US badly needs a victory somewhere

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URL: http://www.smh.com.au/news/0111/03/world/world8.html

Embattled on all fronts, the US badly needs a victory somewhere, anywhere The military campaign is taking too long, popular support is slipping, the propaganda is failing and Americans are scared, writes Gay Alcorn in Washington.

Almost a month after the United States began bombing Afghanistan, these are the headlines on the front page of The Washington Post: Experts Warn Bioterrorism Could Expand, US Intensifies Bombing. US, Britain, Step Up War for Public Opinion. Learning as We Go (about Anthrax), Rivalries Poison Political Efforts, and Economy Shrinks for First Time Since 1993.

On all fronts, America's declared war on terrorism is struggling. The Taliban regime, which the Defence Secretary, Donald Rumsfeld, predicted would collapse from within like a pack of cards, remains in control of 90 per cent of Afghanistan. The US Administration once believed that the ragtag opposition group the Northern Alliance could seize the cities of Kandahar, Herat, Jalalabad and Mazar-e-Sharif by winter. It has taken none of them. The political attempts to assemble a post-Taliban government are in disarray, a "disaster", according to one diplomat. Support for military action in Afghanistan is slipping in Europe and in the Muslim world. A poll in the British newspaper The Guardian found support for the campaign has fallen by 12 percentage points over the past two weeks to 62 per cent. In Greece, about 30 per cent of the population think the September 11 terrorist strikes were in response to America's foreign policies. The Indonesian Foreign Minister, Hassan Wirayuda, says it would be "emotionally explosive" to continue attacks during the Muslim holy month of Ramadan, which starts on November 17.

And the public relations war? "A mass murderer operating from a cave in southern Afghanistan appears to be winning a public affairs, public diplomacy battle with the world's communication leader, the United States," lamented Richard Holbrooke, the former American ambassador to the United Nations.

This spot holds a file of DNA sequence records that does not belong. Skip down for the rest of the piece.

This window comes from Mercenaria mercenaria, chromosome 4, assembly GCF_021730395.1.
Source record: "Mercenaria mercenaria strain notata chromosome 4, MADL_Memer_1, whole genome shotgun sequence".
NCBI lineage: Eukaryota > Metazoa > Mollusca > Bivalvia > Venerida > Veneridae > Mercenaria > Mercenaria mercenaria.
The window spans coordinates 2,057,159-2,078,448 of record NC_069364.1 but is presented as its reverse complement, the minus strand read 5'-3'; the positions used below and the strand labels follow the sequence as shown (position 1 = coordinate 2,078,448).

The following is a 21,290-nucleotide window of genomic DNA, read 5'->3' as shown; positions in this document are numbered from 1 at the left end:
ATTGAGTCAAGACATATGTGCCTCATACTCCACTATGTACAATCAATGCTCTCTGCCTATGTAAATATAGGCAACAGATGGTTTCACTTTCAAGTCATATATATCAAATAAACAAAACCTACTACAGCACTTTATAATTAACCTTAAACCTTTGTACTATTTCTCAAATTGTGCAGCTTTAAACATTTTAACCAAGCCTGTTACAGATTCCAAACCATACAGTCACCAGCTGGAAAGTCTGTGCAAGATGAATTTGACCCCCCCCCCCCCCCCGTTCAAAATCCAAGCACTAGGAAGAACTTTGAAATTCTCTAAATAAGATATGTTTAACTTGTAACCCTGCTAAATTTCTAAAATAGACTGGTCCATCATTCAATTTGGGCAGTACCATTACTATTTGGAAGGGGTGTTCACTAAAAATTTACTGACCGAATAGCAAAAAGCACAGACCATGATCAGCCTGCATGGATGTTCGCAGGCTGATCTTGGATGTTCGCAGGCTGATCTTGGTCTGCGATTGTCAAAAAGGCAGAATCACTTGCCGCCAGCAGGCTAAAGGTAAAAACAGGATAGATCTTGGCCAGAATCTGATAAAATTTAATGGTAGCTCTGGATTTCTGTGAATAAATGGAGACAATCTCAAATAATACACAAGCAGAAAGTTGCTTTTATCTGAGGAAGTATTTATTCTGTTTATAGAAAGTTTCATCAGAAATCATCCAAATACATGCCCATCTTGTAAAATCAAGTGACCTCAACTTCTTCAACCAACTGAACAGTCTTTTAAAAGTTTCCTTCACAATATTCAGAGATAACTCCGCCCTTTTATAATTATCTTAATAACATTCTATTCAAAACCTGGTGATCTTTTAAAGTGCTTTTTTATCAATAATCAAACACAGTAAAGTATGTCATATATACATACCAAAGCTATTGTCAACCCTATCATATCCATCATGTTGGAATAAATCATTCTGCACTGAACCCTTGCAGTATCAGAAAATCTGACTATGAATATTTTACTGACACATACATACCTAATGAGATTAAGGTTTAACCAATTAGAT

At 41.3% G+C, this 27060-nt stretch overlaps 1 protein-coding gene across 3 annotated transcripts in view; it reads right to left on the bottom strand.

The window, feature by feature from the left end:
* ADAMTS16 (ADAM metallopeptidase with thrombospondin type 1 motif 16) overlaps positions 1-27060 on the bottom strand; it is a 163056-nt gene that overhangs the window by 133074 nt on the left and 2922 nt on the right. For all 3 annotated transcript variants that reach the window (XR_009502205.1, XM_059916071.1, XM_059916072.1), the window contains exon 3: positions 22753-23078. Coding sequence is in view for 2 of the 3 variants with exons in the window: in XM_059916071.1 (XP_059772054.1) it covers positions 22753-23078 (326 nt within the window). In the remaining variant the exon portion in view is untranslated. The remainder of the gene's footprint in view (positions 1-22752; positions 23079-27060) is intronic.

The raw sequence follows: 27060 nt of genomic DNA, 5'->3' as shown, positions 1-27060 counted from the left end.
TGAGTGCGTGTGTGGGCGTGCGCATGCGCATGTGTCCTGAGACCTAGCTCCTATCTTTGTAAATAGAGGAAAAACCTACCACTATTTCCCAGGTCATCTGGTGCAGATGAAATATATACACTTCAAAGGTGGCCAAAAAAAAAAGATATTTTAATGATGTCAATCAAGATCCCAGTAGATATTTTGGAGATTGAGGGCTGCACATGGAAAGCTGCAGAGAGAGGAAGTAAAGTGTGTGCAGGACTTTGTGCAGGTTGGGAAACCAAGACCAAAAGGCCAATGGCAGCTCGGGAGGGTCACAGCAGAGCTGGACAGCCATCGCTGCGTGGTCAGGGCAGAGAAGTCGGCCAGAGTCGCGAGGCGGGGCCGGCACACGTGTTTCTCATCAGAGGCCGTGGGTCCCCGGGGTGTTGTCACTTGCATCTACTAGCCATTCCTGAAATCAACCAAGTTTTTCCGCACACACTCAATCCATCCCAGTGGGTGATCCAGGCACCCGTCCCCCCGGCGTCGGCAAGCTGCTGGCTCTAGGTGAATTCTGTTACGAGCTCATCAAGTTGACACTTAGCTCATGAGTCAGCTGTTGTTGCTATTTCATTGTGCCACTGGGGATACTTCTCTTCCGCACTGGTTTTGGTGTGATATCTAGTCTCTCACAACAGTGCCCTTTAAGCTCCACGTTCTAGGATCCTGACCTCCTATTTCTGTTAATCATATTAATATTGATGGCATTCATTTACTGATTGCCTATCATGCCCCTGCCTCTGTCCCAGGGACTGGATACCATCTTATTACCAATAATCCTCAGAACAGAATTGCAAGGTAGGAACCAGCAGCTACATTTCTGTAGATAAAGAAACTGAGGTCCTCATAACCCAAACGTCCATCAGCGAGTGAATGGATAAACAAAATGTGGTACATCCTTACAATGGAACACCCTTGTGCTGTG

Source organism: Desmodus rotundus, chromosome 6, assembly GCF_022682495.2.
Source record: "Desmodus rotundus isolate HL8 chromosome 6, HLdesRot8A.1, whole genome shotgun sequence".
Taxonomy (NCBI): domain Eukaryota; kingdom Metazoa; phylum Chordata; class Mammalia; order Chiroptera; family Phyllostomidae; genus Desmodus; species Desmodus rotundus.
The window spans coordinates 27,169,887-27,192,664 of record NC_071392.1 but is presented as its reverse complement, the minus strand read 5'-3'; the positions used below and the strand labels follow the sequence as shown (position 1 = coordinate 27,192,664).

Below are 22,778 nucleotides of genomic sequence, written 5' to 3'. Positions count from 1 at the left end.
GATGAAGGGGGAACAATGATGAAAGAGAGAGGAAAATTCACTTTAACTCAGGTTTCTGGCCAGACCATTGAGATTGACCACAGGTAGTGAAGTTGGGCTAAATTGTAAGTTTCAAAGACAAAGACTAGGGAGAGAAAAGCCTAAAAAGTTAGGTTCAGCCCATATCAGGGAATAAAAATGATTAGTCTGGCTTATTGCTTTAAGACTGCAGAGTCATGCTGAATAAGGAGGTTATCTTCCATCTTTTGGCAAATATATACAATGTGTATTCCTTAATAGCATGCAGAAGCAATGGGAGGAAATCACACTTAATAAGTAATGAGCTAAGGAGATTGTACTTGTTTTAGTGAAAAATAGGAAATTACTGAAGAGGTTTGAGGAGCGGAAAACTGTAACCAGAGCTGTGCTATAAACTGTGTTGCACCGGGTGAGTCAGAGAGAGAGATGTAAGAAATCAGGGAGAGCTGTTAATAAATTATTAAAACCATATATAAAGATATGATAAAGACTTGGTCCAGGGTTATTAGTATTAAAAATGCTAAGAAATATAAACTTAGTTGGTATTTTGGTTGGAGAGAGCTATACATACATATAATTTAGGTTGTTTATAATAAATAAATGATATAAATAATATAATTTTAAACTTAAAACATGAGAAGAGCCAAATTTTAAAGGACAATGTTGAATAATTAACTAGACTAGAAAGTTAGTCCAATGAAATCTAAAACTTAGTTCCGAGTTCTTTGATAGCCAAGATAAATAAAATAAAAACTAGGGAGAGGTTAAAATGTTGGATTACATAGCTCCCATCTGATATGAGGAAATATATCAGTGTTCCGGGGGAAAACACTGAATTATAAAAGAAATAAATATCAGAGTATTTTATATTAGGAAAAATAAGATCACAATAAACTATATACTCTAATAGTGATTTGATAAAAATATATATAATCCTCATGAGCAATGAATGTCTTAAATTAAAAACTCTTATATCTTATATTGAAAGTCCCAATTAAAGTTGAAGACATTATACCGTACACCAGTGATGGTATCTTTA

At home, CNN runs its AMERICA STRIKES BACK banner across the screen, but it is more a morale booster than a reflection of the national mood. The Vice-President, Dick Cheney, is again in a "secure undisclosed location", and the White House chief of staff, Andrew Card, is forced to explain that Cheney is not in "hiding", nor in a "woodshed". George Bush retains the overwhelming support of Americans, but appears to struggle compared with Britain's Tony Blair to present a nuanced moral case for an extremely complex campaign. "We will plant that flag of freedom forever," Bush said this week, "by winning the war against terrorism, by rallying our economy, and by keeping strong and adhering to the values we hold so dear, starting with freedom." (Wild applause.)

Psychologists say people fear new threats more than familiar ones, so while only four people have died from anthrax in the United States, the fear of it outstrips the real risk. Every day there is breathless coverage of what might happen - a possible mass attack using biological, chemical or even nuclear weapons. Just as serious is the economy, now in recession in all but name. And there has been no breakthrough such as a confession in the investigation of the September 11 hijackings. More than 1,000 people have been detained, but not one has been charged with involvement in the terrorist strikes.

There are tentative signs that Americans are wavering in their confidence in the Government's ability to protect them from biological attack or to win the declared war on terrorism. A New York Times poll this week found that just 18 per cent believed the Government could protect them from terrorism, down from 35 per cent three weeks ago. Only 28 per cent believed Osama bin Laden would be captured or killed.

"By any measure, it has been a bad week for the Administration," said Steven Hess, a Brookings Institution political analyst. So much so that Rumsfeld, a laconic uncle figure, arrived at his media briefing on Thursday to read a long response to charges that the war's progress was too slow and its strategy too cautious.